Does anybody actually like the person that Julian Assange has become of late? He seems to infuriate everybody he comes into contact with: his former spokesman, for instance, is writing a book about him which accuses him of “high-handedness, dishonesty and grave mistakes”. And then there’s this, from Guardian journalist Nick Davies, who worked very closely with Assange:

At the beginning of August, I cut off contact with him in order to protest at several things he had done — the first time I have cut off a source in 34 years as a reporter. This was nothing to do with the sex allegations in Sweden.

Intriguing! And even more so, now that Sarah Ellison has told the story of just what Assange did to cause the split:

On Saturday, July 24, the day before release, Davies received a call from someone he knew at the television network Channel 4. “You’ll never guess who I’m with,” said the voice on the other end of the phone. “I’m with Julian Assange. He’s just given me the entire Afghan database.” Davies was livid. Assange got on the phone and explained, falsely, according to Davies, that “it was always part of the agreement that I would introduce television at this stage.” Davies and Assange have not spoken since that afternoon.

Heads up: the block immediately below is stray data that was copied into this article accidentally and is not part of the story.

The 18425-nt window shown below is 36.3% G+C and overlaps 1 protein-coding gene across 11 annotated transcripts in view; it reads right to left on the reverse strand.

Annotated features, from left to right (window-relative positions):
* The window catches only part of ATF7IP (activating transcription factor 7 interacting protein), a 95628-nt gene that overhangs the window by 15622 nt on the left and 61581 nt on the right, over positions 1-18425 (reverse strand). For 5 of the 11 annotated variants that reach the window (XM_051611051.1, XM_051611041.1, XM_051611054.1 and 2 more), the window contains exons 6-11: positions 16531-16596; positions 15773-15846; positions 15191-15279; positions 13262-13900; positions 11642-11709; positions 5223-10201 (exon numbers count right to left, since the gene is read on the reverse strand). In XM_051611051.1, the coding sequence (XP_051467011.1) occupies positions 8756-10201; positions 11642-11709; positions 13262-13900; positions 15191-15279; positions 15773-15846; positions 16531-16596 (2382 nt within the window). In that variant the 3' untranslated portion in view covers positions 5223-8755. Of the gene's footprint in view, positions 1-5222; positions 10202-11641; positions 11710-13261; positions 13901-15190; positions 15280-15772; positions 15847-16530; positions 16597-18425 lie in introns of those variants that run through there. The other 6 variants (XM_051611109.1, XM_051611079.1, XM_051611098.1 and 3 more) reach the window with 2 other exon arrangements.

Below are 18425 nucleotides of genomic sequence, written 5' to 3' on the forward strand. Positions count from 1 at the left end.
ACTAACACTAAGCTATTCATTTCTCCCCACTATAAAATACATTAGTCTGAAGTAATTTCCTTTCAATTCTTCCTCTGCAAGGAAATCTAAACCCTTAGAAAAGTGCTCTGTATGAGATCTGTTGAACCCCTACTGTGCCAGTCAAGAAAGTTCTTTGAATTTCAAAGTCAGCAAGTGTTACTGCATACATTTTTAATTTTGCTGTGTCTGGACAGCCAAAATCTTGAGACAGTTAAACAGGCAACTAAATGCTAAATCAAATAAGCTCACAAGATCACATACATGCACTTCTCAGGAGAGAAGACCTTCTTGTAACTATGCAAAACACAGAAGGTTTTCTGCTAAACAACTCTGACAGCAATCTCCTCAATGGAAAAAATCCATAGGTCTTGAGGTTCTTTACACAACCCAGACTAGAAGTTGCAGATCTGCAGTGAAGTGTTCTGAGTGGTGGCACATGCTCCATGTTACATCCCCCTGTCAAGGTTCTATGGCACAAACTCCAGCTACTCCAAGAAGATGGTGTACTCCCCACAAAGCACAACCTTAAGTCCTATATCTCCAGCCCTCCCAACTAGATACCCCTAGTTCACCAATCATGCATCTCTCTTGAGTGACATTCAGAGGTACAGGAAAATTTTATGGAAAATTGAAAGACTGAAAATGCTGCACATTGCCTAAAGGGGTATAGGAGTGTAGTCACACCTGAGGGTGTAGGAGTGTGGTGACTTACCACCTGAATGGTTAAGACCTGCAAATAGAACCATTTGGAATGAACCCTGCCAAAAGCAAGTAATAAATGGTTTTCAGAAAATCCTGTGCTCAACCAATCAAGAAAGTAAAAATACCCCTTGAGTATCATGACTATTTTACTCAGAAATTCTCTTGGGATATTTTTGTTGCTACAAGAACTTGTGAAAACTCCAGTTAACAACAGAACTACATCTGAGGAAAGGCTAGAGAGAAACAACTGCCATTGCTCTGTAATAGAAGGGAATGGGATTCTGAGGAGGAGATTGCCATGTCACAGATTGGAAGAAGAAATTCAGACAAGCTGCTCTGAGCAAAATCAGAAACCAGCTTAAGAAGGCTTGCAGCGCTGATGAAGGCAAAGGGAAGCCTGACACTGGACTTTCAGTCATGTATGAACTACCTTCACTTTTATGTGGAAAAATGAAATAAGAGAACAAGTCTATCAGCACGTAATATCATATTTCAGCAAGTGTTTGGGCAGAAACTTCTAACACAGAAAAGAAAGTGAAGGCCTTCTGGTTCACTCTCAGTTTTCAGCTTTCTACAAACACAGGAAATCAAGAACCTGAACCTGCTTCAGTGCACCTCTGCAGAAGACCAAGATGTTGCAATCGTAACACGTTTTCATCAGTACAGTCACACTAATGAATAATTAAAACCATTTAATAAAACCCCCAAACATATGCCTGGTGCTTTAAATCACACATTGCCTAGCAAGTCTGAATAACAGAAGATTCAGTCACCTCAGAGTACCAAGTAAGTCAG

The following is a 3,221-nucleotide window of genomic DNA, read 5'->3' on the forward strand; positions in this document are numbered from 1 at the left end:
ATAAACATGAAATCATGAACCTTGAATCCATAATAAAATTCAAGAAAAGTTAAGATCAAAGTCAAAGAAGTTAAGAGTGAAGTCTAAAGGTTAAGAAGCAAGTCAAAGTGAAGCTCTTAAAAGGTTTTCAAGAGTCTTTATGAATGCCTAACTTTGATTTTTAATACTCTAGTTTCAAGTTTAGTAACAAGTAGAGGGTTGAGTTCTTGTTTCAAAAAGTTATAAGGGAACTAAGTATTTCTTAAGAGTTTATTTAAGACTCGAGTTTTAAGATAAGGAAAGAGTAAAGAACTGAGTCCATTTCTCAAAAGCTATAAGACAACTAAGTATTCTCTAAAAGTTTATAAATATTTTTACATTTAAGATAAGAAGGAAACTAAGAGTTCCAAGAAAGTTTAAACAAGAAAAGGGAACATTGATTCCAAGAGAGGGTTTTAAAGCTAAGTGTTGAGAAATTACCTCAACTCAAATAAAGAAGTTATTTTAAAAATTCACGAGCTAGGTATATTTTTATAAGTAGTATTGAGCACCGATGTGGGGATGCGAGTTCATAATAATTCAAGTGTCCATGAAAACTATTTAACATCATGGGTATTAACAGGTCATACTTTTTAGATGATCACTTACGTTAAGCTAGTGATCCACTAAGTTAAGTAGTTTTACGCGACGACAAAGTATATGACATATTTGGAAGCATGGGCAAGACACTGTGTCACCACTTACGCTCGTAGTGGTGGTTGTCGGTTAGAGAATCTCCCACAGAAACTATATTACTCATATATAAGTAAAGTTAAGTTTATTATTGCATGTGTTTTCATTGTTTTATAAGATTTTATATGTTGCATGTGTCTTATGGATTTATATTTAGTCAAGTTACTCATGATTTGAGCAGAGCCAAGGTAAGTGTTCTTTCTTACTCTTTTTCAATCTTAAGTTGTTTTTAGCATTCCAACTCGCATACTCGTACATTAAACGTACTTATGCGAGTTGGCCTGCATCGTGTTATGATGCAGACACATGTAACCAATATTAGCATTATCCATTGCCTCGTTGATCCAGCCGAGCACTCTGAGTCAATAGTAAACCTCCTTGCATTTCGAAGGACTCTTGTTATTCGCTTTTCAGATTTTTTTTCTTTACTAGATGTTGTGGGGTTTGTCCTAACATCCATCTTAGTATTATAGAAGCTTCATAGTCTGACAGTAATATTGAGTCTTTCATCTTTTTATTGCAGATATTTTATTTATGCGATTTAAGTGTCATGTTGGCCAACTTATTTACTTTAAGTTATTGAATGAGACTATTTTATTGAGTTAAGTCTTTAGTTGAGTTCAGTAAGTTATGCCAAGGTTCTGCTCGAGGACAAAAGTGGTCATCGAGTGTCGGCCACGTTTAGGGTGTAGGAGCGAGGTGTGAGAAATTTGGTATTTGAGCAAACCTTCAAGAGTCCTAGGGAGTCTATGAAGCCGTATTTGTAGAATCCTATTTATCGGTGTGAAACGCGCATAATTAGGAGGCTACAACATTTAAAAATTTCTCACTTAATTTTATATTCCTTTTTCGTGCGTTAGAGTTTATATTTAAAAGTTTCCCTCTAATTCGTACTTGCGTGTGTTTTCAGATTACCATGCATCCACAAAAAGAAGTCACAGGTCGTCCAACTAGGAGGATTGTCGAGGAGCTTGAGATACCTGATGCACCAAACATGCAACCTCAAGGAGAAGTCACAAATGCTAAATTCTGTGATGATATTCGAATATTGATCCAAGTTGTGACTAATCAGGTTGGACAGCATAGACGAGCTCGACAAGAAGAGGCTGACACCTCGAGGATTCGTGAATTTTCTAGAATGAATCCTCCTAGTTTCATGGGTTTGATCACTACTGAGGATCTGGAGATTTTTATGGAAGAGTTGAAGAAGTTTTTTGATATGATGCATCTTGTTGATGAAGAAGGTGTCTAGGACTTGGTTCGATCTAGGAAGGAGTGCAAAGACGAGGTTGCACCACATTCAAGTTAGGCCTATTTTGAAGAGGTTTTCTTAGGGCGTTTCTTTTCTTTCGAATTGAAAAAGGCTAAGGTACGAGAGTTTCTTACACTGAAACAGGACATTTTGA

This just feels incredibly unsatisfactory. The Afghan logs were already appearing in three different newspapers — the Guardian, the New York Times and Der Spiegel — so it’s not like Davies had some kind of exclusive he was trying to protect. In 34 years, I’m sure that Davies had been treated much worse than that by sources.

Instead, there seems to be something about Assange personally which sets people on edge and makes them dislike him intensely: his biggest fans are often those who have never met him or who have known him only for a very short amount of time.

That’s unfortunate, to say the least: it takes an issue which is messy to begin with and makes it a great deal messier. But at the same time, Assange has clearly been under an enormous deal of stress — and this is a man who once checked himself into hospital with depression after being charged with computer hacking in Australia. It’s easy to see how he wouldn’t have considered that to be an option in recent months.

My suspicion is that there’s something quite unstable and destructive about Assange’s current mental state and that there has been since before he was in Sweden. I hope his publishers have a lot of patience: getting his very expensive book into a publishable state could be a very arduous process indeed.